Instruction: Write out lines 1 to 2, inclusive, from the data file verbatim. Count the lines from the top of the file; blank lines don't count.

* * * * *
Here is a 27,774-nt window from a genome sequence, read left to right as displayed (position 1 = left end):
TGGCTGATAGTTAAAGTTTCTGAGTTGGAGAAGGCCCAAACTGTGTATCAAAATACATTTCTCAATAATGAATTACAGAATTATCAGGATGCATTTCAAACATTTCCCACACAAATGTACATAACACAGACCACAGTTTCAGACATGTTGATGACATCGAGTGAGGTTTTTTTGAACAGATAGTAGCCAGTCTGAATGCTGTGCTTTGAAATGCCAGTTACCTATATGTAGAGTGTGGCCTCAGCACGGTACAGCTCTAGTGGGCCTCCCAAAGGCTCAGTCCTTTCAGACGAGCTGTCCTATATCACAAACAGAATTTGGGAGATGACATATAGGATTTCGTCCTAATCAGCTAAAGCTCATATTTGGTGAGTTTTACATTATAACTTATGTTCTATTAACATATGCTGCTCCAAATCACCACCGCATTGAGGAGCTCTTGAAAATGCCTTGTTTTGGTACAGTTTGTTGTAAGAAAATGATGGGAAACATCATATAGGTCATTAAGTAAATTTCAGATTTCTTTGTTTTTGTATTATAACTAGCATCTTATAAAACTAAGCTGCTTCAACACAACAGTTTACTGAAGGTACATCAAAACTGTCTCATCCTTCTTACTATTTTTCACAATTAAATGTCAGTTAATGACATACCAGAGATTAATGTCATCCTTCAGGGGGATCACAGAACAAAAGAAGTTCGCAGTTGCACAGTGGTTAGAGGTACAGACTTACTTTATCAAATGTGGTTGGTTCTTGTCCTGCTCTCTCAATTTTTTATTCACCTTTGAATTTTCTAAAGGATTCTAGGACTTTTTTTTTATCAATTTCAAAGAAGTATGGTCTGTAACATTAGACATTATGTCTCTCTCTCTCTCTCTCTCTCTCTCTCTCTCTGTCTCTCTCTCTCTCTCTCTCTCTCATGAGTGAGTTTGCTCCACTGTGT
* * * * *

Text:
Here is a 27,774-nt window from a genome sequence, read left to right as displayed (position 1 = left end):
TGGCTGATAGTTAAAGTTTCTGAGTTGGAGAAGGCCCAAACTGTGTATCAAAATACATTTCTCAATAATGAATTACAGAATTATCAGGATGCATTTCAAACATTTCCCACACAAATGTACATAACACAGACCACAGTTTCAGACATGTTGATGACATCGAGTGAGGTTTTTTTGAACAGATAGTAGCCAGTCTGAATGCTGTGCTTTGAAATGCCAGTTACCTATATGTAGAGTGTGGCCTCAGCACGGTACAGCTCTAGTGGGCCTCCCAAAGGCTCAGTCCTTTCAGACGAGCTGTCCTATATCACAAACAGAATTTGGGAGATGACATATAGGATTTCGTCCTAATCAGCTAAAGCTCATATTTGGTGAGTTTTACATTATAACTTATGTTCTATTAACATATGCTGCTCCAAATCACCACCGCATTGAGGAGCTCTTGAAAATGCCTTGTTTTGGTACAGTTTGTTGTAAGAAAATGATGGGAAACATCATATAGGTCATTAAGTAAATTTCAGATTTCTTTGTTTTTGTATTATAACTAGCATCTTATAAAACTAAGCTGCTTCAACACAACAGTTTACTGAAGGTACATCAAAACTGTCTCATCCTTCTTACTATTTTTCACAATTAAATGTCAGTTAATGACATACCAGAGATTAATGTCATCCTTCAGGGGGATCACAGAACAAAAGAAGTTCGCAGTTGCACAGTGGTTAGAGGTACAGACTTACTTTATCAAATGTGGTTGGTTCTTGTCCTGCTCTCTCAATTTTTTATTCACCTTTGAATTTTCTAAAGGATTCTAGGACTTTTTTTTTATCAATTTCAAAGAAGTATGGTCTGTAACATTAGACATTATGTCTCTCTCTCTCTCTCTCTCTCTCTCTCTCTCTGTCTCTCTCTCTCTCTCTCTCTCTCATGAGTGAGTTTGCTCCACTGTGT